Value Less

Minimalism has become a 21st century cliche. Marie Kondo’s tidying sensation epitomizes the trend. Kondo’s journey from basic cleaning & organizing to joy-only ownership is the coming of age story of radical efficiency. Her point is that cleaning up becomes pretty easy when you don’t have enough items in your space to create disorder in the first place. Systems that process less are more convenient to operate.

Convenience and efficiency are not positive values in themselves, however. A temptation of minimalists is to make minimalism a life priority, an identity. Minimalism is a means to an end, rather than an end in itself. Having less leaves space to have, think about, and do more important things. Clarity and focus are both born from uncluttered minds and spaces. It’s easy to forget why having less can be useful, so it’s important to return to the personal reasons why reducing the amount of items around is valuable, rather than just accepting the culturally propagated norm.

The principles of physical object minimalism also apply to values. If everything is concerning, worrying, or important when it flashes through the mind, the ability to control life is lower. Identifying what is important and unimportant is not as straightforward as it sounds, and even more difficult to put into practice. Other people’s voiced concerns, the information that reaches you through any medium, and the feelings that come up unbidden all conspire to make you feel as though many different things are worth your attention. Each of these incoming messages influence your values (if values are expressions and actions of preference & ranking).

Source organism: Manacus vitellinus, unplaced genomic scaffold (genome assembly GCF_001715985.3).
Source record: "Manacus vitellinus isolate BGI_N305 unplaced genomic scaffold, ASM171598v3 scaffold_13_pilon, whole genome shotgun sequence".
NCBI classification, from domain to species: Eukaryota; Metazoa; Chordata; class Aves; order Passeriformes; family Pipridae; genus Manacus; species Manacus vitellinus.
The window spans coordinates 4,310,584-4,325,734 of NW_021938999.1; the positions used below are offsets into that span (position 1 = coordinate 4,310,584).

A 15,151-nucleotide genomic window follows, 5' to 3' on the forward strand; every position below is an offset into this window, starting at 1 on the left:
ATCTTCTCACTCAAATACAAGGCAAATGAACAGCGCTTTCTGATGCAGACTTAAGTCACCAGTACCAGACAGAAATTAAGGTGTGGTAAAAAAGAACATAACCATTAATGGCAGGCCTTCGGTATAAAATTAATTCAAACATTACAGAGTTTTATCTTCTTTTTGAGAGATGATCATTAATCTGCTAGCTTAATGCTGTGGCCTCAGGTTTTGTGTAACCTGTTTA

Why not take our valuing cues from the wide, unfiltered, all-enjoying eyes of happy newborns? We beings of advanced age have experienced consequences, bad feelings, and memory. Values are generated by the interplay between individuals and the environment over time: valuers develop closer relationships with values that support pain evasion, pleasure achievement, and other better outcomes and come to reject momentary preferences that result in painful outcomes. As decisions and actions can only be guided by so many values at once, and as there are manufactured & propagated values swimming all over the place trying to win better outcomes for other people, the responsible valuer holds tight to a small set of values.